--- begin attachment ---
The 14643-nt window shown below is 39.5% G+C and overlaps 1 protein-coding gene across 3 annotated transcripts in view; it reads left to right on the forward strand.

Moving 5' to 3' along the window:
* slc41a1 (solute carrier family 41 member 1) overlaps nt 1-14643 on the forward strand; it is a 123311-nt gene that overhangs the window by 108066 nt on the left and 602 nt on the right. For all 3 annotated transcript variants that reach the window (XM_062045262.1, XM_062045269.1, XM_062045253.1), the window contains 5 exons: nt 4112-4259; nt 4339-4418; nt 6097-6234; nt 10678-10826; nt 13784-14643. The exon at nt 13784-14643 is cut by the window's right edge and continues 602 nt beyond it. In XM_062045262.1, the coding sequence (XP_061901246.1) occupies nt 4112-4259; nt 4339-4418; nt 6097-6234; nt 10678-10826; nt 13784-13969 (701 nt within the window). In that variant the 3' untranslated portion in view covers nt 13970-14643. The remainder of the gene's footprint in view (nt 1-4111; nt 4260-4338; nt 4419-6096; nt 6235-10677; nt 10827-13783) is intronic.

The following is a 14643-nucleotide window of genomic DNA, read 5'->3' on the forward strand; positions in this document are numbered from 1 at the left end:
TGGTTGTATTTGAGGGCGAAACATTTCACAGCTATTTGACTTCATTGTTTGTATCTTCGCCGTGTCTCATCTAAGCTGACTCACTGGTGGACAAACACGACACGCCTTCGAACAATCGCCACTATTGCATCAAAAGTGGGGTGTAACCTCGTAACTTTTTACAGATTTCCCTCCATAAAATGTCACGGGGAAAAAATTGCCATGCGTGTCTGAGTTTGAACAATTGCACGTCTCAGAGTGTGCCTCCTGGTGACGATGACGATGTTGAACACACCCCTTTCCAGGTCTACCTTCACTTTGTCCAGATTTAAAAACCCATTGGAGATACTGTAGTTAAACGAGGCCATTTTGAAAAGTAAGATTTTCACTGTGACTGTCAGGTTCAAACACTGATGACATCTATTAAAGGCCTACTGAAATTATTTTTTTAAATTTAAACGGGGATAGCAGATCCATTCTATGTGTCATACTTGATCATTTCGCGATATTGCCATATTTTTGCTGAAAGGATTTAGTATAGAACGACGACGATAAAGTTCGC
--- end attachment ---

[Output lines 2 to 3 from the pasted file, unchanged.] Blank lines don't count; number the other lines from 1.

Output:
Moving 5' to 3' along the window:
* slc41a1 (solute carrier family 41 member 1) overlaps nt 1-14643 on the forward strand; it is a 123311-nt gene that overhangs the window by 108066 nt on the left and 602 nt on the right. For all 3 annotated transcript variants that reach the window (XM_062045262.1, XM_062045269.1, XM_062045253.1), the window contains 5 exons: nt 4112-4259; nt 4339-4418; nt 6097-6234; nt 10678-10826; nt 13784-14643. The exon at nt 13784-14643 is cut by the window's right edge and continues 602 nt beyond it. In XM_062045262.1, the coding sequence (XP_061901246.1) occupies nt 4112-4259; nt 4339-4418; nt 6097-6234; nt 10678-10826; nt 13784-13969 (701 nt within the window). In that variant the 3' untranslated portion in view covers nt 13970-14643. The remainder of the gene's footprint in view (nt 1-4111; nt 4260-4338; nt 4419-6096; nt 6235-10677; nt 10827-13783) is intronic.